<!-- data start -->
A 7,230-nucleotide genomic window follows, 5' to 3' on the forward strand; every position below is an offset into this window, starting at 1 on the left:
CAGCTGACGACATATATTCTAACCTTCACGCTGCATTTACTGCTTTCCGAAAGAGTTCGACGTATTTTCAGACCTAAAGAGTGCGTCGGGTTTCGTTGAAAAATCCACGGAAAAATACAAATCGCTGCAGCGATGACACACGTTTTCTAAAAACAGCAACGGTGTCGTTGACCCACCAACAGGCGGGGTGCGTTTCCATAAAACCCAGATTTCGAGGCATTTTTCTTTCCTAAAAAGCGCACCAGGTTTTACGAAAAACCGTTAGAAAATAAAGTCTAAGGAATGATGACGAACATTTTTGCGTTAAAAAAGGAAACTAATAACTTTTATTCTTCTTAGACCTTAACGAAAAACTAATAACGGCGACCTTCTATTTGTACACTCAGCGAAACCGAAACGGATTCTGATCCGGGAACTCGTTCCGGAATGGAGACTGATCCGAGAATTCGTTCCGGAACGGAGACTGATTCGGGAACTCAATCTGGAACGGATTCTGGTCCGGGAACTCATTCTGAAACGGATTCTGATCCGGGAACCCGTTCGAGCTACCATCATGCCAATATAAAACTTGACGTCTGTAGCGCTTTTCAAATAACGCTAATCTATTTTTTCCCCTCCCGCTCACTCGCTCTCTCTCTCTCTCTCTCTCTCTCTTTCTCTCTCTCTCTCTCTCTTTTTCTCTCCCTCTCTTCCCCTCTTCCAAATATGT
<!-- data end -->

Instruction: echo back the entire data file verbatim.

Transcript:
A 7,230-nucleotide genomic window follows, 5' to 3' on the forward strand; every position below is an offset into this window, starting at 1 on the left:
CAGCTGACGACATATATTCTAACCTTCACGCTGCATTTACTGCTTTCCGAAAGAGTTCGACGTATTTTCAGACCTAAAGAGTGCGTCGGGTTTCGTTGAAAAATCCACGGAAAAATACAAATCGCTGCAGCGATGACACACGTTTTCTAAAAACAGCAACGGTGTCGTTGACCCACCAACAGGCGGGGTGCGTTTCCATAAAACCCAGATTTCGAGGCATTTTTCTTTCCTAAAAAGCGCACCAGGTTTTACGAAAAACCGTTAGAAAATAAAGTCTAAGGAATGATGACGAACATTTTTGCGTTAAAAAAGGAAACTAATAACTTTTATTCTTCTTAGACCTTAACGAAAAACTAATAACGGCGACCTTCTATTTGTACACTCAGCGAAACCGAAACGGATTCTGATCCGGGAACTCGTTCCGGAATGGAGACTGATCCGAGAATTCGTTCCGGAACGGAGACTGATTCGGGAACTCAATCTGGAACGGATTCTGGTCCGGGAACTCATTCTGAAACGGATTCTGATCCGGGAACCCGTTCGAGCTACCATCATGCCAATATAAAACTTGACGTCTGTAGCGCTTTTCAAATAACGCTAATCTATTTTTTCCCCTCCCGCTCACTCGCTCTCTCTCTCTCTCTCTCTCTCTCTTTCTCTCTCTCTCTCTCTCTTTTTCTCTCCCTCTCTTCCCCTCTTCCAAATATGT